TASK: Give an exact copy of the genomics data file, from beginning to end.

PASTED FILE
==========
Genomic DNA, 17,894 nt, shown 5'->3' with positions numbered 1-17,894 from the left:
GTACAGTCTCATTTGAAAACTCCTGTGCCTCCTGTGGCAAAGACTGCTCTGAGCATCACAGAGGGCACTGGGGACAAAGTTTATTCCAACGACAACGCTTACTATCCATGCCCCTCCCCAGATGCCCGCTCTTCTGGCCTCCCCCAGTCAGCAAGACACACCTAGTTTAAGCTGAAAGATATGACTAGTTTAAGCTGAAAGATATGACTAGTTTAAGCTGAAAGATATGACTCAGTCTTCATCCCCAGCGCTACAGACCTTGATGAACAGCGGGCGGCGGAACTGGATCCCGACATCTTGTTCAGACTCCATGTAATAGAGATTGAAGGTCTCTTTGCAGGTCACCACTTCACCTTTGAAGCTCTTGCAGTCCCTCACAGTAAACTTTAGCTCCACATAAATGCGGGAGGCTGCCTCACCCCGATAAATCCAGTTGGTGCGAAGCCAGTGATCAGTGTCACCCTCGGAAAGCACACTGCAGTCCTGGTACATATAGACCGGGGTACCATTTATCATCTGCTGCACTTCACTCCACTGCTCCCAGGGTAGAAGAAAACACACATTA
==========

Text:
Genomic DNA, 17,894 nt, shown 5'->3' with positions numbered 1-17,894 from the left:
GTACAGTCTCATTTGAAAACTCCTGTGCCTCCTGTGGCAAAGACTGCTCTGAGCATCACAGAGGGCACTGGGGACAAAGTTTATTCCAACGACAACGCTTACTATCCATGCCCCTCCCCAGATGCCCGCTCTTCTGGCCTCCCCCAGTCAGCAAGACACACCTAGTTTAAGCTGAAAGATATGACTAGTTTAAGCTGAAAGATATGACTAGTTTAAGCTGAAAGATATGACTCAGTCTTCATCCCCAGCGCTACAGACCTTGATGAACAGCGGGCGGCGGAACTGGATCCCGACATCTTGTTCAGACTCCATGTAATAGAGATTGAAGGTCTCTTTGCAGGTCACCACTTCACCTTTGAAGCTCTTGCAGTCCCTCACAGTAAACTTTAGCTCCACATAAATGCGGGAGGCTGCCTCACCCCGATAAATCCAGTTGGTGCGAAGCCAGTGATCAGTGTCACCCTCGGAAAGCACACTGCAGTCCTGGTACATATAGACCGGGGTACCATTTATCATCTGCTGCACTTCACTCCACTGCTCCCAGGGTAGAAGAAAACACACATTA